The original Spice Islands were the Moluccas, those remote isles of cloves and nutmeg that lie some fifteen hundred miles east of Djakarta, Indonesia. But throughout history, the location of the Spice Islands gradually broadened to include all of the East Indies — now the countries of Malaysia, Indonesia, and Singapore. There was a simple reason for the wider definition: the spice-growing locations expanded as the region was conquered by one spice-seeking world power after another.
But about A.D. 100, the Romans built ships large enough to sail to India and back, a trip that took roughly a year. Soon the Arab spice monopoly was broken and prices dropped. The Romans enjoyed only a slight break in prices, since the Indian merchants still wanted a good profit. But because of the increased availability of spices the Romans proceeded to spice their wines, write spice cookbooks, and bathe in spiced oils. However, the fall of the Roman empire (which cannot be blamed on spices alone!) ended such trade, and the Arabs gradually regained control of the spice routes from India.
While that was happening, the Indians themselves took quite an interest in the Spice Islands. Around the fifth century A.D.(some sources say as early as the eighth century B.C.), both Buddhist and Hindu traders arrived in what are now Malaysia and Indonesia, bringing spices like cumin and coriander and vegetables such as mangoes, eggplants, and onions. They were the first outside culinary influence on the region, but their primary interest was money, not cooking.
The Indians set up trading posts, which became city-states, each ruled by a local Malay chief who favored the interests of the Indian traders. These posts were midway between India and China, and they serviced the Indian traders plying the seas between the two great civilizations. By the ninth century, Indian traders, operating from the island of Java, held the first spice monopoly in the region.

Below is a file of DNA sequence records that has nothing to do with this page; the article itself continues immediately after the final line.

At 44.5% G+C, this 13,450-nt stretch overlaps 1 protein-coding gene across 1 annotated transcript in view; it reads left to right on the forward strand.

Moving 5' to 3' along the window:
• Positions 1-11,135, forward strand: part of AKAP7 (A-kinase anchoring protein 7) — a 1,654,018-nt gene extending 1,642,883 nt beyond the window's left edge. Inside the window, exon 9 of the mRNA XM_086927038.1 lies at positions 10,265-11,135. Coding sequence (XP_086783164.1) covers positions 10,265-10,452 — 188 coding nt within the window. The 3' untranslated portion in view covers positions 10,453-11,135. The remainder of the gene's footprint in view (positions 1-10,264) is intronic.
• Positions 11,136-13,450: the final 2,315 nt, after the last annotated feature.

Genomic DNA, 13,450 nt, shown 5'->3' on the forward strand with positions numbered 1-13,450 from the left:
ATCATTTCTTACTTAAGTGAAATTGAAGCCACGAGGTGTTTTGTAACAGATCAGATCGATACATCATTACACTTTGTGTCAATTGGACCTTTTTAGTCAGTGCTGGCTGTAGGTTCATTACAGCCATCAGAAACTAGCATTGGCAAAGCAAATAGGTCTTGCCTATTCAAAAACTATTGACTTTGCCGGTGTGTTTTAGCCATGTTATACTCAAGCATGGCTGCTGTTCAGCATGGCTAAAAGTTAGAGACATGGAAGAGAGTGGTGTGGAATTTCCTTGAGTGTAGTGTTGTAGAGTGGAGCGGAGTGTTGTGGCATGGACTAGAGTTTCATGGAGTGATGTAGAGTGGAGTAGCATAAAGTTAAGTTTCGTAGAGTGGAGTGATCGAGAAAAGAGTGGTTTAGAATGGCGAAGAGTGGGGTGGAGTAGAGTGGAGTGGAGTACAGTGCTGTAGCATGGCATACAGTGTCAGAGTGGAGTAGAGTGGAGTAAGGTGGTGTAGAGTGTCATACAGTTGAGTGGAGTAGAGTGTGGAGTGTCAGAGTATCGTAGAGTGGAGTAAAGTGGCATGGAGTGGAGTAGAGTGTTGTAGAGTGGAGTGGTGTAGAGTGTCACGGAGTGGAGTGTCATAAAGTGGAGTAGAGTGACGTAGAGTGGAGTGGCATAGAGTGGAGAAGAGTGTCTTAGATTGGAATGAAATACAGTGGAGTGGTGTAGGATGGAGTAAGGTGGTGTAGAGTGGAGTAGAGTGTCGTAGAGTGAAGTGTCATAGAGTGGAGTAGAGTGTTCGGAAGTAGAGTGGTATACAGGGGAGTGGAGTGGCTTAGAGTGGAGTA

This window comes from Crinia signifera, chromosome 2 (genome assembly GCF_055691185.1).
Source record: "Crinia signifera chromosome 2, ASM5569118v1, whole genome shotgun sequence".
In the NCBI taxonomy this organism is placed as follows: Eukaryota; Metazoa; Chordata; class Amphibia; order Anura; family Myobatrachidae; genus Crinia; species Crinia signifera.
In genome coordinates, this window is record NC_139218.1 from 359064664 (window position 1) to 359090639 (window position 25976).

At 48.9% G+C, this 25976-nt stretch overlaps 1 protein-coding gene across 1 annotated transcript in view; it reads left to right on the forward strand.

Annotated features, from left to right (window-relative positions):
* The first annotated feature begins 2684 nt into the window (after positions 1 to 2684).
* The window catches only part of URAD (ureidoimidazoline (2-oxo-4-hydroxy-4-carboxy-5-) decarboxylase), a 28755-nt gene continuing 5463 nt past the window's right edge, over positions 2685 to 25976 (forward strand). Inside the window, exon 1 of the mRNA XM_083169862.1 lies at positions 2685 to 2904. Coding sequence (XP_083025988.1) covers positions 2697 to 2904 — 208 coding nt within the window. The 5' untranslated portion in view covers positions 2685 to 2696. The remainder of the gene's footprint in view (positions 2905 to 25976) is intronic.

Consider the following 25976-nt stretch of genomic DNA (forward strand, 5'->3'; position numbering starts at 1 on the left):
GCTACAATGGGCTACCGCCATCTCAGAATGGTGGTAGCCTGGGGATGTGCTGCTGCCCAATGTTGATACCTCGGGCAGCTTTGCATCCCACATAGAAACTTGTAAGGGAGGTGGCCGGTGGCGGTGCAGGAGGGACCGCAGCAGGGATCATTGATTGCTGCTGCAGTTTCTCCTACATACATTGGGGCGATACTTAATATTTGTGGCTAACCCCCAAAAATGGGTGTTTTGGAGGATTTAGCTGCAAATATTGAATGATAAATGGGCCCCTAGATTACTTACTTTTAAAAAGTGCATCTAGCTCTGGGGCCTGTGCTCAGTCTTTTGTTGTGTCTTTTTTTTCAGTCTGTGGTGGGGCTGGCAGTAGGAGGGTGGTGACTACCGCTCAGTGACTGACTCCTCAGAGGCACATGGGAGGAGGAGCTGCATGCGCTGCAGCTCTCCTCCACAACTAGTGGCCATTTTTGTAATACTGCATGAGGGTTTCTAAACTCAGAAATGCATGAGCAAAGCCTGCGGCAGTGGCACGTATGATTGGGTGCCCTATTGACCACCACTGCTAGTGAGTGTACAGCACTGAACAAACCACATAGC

But the Arabs were not far behind. The spread of Islam, combined with the continuing interest in spices, led Arab traders directly to the source — the Spice Islands. By the eleventh century, they had literally taken over the spice trade from the Indians, and Hinduism had been replaced by Islam as Muslim seafarers began colonizing many of the Indonesian Islands. The Arabs had barely won control of the spice monopoly when competition came from another source — Europe.
Marco Polo was the first westerner to visit the Spice Islands, landing in Sumatra around 1292. It is said that he was the one who named the region the Spice Islands, because he found black pepper, nutmeg, and cloves growing there. Other spices are native to the region as well, including cinnamon, cassia, turmeric, and ginger, although some sources claim that ginger is native to India and was brought to the Spice Islands by the early Indian
The European desire to take advantage of the region was delayed, however, by the daunting distances, and the Arabs controlled the spice trade until the late fifteenth century. They shipped the highly valued spices from the Spice Islands to Alexandria, Egypt, and from there Venetian ships carried them to Europe. The spices were so valuable that black pepper was used to pay taxes in England, and European female slaves were traded for cinnamon and cloves. In Germany, a pound of nutmeg could purchase seven oxen.